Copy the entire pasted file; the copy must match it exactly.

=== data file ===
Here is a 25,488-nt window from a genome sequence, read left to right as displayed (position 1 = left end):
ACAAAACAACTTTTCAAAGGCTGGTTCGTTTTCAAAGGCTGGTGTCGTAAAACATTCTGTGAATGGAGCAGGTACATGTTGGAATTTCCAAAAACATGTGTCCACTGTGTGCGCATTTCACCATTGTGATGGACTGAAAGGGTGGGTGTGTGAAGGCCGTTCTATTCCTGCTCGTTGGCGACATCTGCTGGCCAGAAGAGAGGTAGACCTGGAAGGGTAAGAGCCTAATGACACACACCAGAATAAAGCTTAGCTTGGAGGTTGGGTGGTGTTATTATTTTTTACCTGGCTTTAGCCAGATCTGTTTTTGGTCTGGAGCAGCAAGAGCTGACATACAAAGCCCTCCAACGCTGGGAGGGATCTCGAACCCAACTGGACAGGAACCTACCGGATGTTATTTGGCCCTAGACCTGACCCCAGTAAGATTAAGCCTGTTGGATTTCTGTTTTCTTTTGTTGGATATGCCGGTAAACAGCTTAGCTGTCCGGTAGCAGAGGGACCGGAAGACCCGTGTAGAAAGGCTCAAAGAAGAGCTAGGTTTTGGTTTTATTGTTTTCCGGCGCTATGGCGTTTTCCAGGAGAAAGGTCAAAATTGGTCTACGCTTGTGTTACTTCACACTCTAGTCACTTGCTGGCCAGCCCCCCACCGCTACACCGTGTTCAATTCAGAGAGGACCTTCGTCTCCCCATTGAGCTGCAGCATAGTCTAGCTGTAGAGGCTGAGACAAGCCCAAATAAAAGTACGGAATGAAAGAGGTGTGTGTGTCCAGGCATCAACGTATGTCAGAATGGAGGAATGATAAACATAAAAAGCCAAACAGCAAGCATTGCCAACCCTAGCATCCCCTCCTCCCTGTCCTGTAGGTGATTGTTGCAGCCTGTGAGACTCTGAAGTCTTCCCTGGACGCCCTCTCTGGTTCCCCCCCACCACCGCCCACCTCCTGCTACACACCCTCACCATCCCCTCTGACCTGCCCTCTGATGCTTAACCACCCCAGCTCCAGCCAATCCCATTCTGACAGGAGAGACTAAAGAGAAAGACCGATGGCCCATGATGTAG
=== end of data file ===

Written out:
Here is a 25,488-nt window from a genome sequence, read left to right as displayed (position 1 = left end):
ACAAAACAACTTTTCAAAGGCTGGTTCGTTTTCAAAGGCTGGTGTCGTAAAACATTCTGTGAATGGAGCAGGTACATGTTGGAATTTCCAAAAACATGTGTCCACTGTGTGCGCATTTCACCATTGTGATGGACTGAAAGGGTGGGTGTGTGAAGGCCGTTCTATTCCTGCTCGTTGGCGACATCTGCTGGCCAGAAGAGAGGTAGACCTGGAAGGGTAAGAGCCTAATGACACACACCAGAATAAAGCTTAGCTTGGAGGTTGGGTGGTGTTATTATTTTTTACCTGGCTTTAGCCAGATCTGTTTTTGGTCTGGAGCAGCAAGAGCTGACATACAAAGCCCTCCAACGCTGGGAGGGATCTCGAACCCAACTGGACAGGAACCTACCGGATGTTATTTGGCCCTAGACCTGACCCCAGTAAGATTAAGCCTGTTGGATTTCTGTTTTCTTTTGTTGGATATGCCGGTAAACAGCTTAGCTGTCCGGTAGCAGAGGGACCGGAAGACCCGTGTAGAAAGGCTCAAAGAAGAGCTAGGTTTTGGTTTTATTGTTTTCCGGCGCTATGGCGTTTTCCAGGAGAAAGGTCAAAATTGGTCTACGCTTGTGTTACTTCACACTCTAGTCACTTGCTGGCCAGCCCCCCACCGCTACACCGTGTTCAATTCAGAGAGGACCTTCGTCTCCCCATTGAGCTGCAGCATAGTCTAGCTGTAGAGGCTGAGACAAGCCCAAATAAAAGTACGGAATGAAAGAGGTGTGTGTGTCCAGGCATCAACGTATGTCAGAATGGAGGAATGATAAACATAAAAAGCCAAACAGCAAGCATTGCCAACCCTAGCATCCCCTCCTCCCTGTCCTGTAGGTGATTGTTGCAGCCTGTGAGACTCTGAAGTCTTCCCTGGACGCCCTCTCTGGTTCCCCCCCACCACCGCCCACCTCCTGCTACACACCCTCACCATCCCCTCTGACCTGCCCTCTGATGCTTAACCACCCCAGCTCCAGCCAATCCCATTCTGACAGGAGAGACTAAAGAGAAAGACCGATGGCCCATGATGTAG